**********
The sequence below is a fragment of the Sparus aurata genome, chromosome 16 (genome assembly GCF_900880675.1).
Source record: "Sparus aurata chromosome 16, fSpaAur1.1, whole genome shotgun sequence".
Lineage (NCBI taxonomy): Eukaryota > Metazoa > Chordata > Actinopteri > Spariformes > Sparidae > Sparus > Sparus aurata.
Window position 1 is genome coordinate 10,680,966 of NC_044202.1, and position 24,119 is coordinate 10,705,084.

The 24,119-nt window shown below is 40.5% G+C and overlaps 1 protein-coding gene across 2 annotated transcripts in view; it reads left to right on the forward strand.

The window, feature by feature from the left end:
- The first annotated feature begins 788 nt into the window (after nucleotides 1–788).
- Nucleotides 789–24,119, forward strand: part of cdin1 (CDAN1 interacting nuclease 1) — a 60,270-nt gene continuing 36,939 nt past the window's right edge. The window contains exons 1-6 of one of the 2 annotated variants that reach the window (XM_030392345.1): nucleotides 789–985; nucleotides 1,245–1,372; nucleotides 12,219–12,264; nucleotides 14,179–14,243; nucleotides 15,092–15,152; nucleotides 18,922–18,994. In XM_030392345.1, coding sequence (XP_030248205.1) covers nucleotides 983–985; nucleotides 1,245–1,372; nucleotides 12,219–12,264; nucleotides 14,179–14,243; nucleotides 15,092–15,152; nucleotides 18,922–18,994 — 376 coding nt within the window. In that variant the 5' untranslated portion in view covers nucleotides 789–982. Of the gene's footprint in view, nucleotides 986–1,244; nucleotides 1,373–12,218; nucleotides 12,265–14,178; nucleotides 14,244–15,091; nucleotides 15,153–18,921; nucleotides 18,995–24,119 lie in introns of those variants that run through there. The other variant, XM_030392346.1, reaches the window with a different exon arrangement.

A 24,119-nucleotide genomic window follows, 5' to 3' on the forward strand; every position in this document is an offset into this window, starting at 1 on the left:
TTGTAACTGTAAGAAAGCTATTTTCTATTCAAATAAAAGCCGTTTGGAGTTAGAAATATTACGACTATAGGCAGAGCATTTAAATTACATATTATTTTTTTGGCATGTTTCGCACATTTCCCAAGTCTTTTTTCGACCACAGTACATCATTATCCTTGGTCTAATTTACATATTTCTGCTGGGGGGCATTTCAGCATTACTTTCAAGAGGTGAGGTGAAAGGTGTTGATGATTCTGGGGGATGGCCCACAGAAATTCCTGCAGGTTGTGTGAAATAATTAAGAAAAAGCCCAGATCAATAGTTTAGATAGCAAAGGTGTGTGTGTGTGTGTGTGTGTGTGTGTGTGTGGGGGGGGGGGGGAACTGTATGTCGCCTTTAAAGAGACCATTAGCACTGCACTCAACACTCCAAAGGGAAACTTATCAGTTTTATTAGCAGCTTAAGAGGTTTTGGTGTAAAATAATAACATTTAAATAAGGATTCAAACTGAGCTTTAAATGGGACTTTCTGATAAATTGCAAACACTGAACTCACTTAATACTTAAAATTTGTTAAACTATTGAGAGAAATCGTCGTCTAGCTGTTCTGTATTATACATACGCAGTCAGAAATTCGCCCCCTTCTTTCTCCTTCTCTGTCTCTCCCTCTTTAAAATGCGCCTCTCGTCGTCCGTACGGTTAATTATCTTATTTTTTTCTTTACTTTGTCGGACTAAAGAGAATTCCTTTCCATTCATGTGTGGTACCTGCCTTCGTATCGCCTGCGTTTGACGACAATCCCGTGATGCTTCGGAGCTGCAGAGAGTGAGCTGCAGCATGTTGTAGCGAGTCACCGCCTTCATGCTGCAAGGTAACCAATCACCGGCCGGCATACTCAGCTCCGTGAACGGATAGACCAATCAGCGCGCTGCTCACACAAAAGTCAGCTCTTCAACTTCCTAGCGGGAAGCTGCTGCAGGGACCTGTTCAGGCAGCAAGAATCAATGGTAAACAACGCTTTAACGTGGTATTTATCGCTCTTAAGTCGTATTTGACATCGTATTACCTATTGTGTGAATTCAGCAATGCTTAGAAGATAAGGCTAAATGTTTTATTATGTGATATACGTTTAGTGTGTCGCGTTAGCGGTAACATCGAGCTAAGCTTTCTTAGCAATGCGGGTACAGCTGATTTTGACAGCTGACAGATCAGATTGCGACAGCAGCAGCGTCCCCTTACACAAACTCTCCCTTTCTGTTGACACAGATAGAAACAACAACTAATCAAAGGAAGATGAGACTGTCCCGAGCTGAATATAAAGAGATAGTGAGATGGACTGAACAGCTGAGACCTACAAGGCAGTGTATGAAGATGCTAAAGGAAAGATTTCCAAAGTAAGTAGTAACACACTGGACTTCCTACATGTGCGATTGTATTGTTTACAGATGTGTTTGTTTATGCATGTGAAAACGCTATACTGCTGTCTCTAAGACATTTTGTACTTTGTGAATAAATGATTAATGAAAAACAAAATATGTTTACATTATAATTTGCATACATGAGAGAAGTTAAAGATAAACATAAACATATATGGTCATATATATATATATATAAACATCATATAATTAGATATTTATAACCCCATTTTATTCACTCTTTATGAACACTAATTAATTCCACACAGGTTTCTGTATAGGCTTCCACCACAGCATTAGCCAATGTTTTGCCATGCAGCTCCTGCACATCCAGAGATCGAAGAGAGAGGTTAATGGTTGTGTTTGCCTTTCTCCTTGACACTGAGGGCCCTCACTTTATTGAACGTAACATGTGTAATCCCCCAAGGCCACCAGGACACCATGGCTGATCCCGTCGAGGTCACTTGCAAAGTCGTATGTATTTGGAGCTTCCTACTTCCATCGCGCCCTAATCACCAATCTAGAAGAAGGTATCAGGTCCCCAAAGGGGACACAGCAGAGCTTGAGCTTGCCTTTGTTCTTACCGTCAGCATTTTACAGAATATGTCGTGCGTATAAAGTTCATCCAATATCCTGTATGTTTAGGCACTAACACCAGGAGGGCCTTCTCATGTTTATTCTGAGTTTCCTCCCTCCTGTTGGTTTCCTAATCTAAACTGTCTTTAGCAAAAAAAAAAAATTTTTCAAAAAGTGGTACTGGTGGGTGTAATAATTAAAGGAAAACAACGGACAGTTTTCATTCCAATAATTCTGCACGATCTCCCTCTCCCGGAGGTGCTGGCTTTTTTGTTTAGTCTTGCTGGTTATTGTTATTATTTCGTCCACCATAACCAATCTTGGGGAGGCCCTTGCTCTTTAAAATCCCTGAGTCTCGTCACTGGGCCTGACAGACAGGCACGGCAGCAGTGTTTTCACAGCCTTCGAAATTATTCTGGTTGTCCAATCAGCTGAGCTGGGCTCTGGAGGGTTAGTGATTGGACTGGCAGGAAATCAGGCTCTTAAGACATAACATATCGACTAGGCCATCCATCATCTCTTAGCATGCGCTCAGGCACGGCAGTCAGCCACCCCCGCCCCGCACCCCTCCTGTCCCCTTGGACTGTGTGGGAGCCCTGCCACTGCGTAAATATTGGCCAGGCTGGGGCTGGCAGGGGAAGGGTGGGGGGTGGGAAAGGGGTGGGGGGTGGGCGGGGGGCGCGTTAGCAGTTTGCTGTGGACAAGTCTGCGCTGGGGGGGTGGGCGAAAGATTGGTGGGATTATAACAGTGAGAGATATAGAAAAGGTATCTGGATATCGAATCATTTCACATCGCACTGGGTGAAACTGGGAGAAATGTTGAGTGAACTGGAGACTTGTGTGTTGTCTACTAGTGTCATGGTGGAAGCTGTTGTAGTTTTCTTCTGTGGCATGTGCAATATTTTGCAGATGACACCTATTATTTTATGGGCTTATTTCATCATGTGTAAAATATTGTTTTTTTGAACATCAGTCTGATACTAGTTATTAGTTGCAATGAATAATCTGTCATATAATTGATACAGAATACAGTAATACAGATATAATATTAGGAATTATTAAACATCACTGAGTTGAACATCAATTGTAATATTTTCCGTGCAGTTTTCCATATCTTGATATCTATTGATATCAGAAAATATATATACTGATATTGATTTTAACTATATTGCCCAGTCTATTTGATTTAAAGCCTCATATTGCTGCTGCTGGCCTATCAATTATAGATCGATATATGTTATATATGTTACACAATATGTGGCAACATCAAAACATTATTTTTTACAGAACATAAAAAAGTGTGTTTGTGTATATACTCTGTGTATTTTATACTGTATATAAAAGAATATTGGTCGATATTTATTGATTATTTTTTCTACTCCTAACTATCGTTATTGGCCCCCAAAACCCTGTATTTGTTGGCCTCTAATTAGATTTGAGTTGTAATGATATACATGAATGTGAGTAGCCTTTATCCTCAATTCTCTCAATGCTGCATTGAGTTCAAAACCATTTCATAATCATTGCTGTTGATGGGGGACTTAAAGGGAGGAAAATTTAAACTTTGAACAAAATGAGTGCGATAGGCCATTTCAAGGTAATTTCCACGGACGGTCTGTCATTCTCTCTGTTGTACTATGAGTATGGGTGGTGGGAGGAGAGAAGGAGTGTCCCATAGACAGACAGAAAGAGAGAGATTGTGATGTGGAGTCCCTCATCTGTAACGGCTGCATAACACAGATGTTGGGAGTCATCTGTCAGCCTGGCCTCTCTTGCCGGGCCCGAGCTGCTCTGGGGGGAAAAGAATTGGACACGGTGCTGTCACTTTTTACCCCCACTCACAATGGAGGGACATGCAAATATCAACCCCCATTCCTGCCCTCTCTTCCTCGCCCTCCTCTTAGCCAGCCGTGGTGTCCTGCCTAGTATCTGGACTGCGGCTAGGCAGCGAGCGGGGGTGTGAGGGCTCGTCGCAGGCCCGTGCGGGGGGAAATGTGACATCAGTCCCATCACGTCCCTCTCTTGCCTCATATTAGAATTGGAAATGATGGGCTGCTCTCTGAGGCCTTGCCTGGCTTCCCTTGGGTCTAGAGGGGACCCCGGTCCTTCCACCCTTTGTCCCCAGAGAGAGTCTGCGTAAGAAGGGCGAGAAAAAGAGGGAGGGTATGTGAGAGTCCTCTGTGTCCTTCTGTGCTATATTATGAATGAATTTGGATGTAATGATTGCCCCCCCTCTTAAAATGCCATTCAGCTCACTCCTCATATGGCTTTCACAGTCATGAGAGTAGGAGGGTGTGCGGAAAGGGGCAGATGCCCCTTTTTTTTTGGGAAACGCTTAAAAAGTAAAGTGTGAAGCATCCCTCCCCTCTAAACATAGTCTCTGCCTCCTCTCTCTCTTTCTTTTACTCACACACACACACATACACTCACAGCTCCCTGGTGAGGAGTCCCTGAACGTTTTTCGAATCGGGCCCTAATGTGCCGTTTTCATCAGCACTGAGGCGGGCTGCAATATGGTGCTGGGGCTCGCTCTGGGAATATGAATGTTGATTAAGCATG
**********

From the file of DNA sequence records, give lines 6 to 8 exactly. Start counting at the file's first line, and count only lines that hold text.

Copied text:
The window, feature by feature from the left end:
- The first annotated feature begins 788 nt into the window (after nucleotides 1–788).
- Nucleotides 789–24,119, forward strand: part of cdin1 (CDAN1 interacting nuclease 1) — a 60,270-nt gene continuing 36,939 nt past the window's right edge. The window contains exons 1-6 of one of the 2 annotated variants that reach the window (XM_030392345.1): nucleotides 789–985; nucleotides 1,245–1,372; nucleotides 12,219–12,264; nucleotides 14,179–14,243; nucleotides 15,092–15,152; nucleotides 18,922–18,994. In XM_030392345.1, coding sequence (XP_030248205.1) covers nucleotides 983–985; nucleotides 1,245–1,372; nucleotides 12,219–12,264; nucleotides 14,179–14,243; nucleotides 15,092–15,152; nucleotides 18,922–18,994 — 376 coding nt within the window. In that variant the 5' untranslated portion in view covers nucleotides 789–982. Of the gene's footprint in view, nucleotides 986–1,244; nucleotides 1,373–12,218; nucleotides 12,265–14,178; nucleotides 14,244–15,091; nucleotides 15,153–18,921; nucleotides 18,995–24,119 lie in introns of those variants that run through there. The other variant, XM_030392346.1, reaches the window with a different exon arrangement.